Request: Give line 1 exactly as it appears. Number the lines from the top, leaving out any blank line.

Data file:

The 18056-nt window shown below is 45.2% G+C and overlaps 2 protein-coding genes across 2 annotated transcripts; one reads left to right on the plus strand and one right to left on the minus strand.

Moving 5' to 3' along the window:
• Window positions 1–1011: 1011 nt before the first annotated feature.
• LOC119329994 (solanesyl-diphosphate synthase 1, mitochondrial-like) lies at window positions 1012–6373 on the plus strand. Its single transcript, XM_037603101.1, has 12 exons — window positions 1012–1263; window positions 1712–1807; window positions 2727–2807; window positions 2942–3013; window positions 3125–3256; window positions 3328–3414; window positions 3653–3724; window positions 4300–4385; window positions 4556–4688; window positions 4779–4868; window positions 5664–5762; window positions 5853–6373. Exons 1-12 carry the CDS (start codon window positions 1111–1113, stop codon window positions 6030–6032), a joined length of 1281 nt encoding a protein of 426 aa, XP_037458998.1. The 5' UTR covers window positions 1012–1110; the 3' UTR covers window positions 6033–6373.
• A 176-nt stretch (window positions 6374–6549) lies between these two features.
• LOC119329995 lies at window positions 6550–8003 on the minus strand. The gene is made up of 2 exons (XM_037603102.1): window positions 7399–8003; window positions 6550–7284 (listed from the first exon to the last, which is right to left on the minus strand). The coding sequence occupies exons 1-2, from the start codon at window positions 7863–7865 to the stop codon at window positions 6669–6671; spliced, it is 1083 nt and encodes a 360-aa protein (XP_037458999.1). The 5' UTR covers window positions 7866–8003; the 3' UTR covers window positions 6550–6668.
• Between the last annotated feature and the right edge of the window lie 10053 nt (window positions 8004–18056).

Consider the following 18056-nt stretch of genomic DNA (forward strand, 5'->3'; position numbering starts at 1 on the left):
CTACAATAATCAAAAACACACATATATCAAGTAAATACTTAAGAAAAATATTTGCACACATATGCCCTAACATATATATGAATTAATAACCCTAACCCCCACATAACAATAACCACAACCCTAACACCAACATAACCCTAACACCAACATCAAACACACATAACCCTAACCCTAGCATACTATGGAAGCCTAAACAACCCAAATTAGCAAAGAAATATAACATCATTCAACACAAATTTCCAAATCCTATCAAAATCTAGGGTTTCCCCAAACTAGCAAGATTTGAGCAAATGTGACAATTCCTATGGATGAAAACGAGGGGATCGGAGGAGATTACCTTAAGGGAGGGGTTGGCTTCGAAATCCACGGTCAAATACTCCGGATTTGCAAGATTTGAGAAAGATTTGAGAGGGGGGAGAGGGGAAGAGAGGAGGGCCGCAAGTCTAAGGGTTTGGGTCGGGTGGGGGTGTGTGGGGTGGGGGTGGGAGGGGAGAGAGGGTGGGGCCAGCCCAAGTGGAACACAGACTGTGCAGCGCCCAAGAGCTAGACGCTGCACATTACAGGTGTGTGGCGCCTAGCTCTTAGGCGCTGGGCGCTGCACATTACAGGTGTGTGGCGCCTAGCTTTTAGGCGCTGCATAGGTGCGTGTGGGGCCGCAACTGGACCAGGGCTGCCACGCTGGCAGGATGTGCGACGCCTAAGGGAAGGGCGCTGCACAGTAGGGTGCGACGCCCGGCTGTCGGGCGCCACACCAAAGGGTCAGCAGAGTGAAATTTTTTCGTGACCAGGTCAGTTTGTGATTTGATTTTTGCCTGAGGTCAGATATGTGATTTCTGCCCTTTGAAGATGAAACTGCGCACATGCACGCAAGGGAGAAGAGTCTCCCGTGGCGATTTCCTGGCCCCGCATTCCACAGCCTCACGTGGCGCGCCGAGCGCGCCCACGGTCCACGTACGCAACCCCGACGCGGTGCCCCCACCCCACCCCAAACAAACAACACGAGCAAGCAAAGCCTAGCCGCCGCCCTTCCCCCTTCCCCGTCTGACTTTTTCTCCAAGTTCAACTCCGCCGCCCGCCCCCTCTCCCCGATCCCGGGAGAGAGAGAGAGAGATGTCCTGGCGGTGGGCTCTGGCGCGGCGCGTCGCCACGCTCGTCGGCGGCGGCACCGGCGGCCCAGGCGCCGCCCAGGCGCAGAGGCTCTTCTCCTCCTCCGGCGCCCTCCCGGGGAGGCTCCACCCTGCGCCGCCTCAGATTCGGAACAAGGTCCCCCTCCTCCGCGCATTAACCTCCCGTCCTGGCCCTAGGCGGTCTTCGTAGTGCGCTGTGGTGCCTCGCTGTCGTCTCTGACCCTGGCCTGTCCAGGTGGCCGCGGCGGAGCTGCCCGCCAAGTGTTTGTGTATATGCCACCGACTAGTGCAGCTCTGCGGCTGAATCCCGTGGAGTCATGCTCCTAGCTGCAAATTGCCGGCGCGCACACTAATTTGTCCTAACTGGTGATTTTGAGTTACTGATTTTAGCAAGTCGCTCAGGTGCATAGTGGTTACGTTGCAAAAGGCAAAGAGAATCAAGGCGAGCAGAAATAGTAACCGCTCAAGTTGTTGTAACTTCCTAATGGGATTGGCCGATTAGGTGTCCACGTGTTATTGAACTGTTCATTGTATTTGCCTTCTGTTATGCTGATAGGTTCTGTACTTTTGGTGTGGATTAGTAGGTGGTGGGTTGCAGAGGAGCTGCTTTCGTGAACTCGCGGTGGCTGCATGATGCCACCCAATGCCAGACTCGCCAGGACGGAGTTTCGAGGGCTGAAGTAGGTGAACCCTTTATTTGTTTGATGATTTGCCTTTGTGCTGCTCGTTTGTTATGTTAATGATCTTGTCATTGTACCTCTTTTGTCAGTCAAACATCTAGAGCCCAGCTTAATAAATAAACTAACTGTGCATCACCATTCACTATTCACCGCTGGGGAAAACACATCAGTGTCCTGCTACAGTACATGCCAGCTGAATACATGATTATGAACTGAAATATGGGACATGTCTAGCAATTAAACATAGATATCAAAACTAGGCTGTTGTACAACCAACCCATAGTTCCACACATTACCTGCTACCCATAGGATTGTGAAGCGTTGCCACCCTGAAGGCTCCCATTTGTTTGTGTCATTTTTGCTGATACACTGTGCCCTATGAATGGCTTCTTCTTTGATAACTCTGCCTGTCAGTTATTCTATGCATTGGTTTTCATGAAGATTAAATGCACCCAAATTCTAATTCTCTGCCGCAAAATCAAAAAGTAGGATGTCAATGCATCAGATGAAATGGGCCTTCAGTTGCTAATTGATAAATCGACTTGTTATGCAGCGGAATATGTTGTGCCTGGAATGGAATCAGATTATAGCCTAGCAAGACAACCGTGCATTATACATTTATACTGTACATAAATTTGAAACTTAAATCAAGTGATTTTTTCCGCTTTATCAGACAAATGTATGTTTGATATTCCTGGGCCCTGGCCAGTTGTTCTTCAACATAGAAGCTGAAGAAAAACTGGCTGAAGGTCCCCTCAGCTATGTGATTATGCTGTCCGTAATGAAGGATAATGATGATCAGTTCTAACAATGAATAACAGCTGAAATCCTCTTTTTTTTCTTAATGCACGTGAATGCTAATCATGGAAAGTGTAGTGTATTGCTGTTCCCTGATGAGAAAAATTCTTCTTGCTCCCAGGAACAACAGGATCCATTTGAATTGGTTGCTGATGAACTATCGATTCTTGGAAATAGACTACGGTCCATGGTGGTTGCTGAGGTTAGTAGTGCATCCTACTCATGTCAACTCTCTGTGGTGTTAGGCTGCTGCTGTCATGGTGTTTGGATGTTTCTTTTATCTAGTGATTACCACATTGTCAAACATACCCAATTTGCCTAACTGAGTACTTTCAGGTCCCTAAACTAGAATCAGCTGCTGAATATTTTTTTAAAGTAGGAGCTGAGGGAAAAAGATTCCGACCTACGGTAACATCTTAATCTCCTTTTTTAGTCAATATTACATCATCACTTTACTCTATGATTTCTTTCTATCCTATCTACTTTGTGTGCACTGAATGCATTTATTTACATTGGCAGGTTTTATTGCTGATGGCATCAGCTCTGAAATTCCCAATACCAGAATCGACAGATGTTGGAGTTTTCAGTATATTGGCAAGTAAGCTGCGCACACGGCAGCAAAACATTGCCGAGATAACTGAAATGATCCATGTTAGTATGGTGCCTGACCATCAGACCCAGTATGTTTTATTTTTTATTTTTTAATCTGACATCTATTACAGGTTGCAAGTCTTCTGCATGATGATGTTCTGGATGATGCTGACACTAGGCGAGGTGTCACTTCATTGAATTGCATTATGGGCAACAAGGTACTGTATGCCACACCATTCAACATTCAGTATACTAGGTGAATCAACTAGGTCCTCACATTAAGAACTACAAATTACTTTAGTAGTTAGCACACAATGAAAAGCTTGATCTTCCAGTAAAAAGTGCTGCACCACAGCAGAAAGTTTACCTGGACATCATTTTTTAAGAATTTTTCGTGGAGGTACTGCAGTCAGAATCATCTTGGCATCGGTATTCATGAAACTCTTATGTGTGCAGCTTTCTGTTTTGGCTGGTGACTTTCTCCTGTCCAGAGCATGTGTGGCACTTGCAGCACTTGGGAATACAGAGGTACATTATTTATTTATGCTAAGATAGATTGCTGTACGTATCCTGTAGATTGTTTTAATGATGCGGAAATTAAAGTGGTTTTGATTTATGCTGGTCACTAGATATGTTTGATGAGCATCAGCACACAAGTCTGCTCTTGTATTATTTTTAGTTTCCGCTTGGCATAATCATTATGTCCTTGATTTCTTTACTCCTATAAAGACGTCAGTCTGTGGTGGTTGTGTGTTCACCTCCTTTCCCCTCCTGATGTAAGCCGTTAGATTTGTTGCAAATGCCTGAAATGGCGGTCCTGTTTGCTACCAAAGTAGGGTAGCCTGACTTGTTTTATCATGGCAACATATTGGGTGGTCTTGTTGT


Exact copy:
The 18056-nt window shown below is 45.2% G+C and overlaps 2 protein-coding genes across 2 annotated transcripts; one reads left to right on the plus strand and one right to left on the minus strand.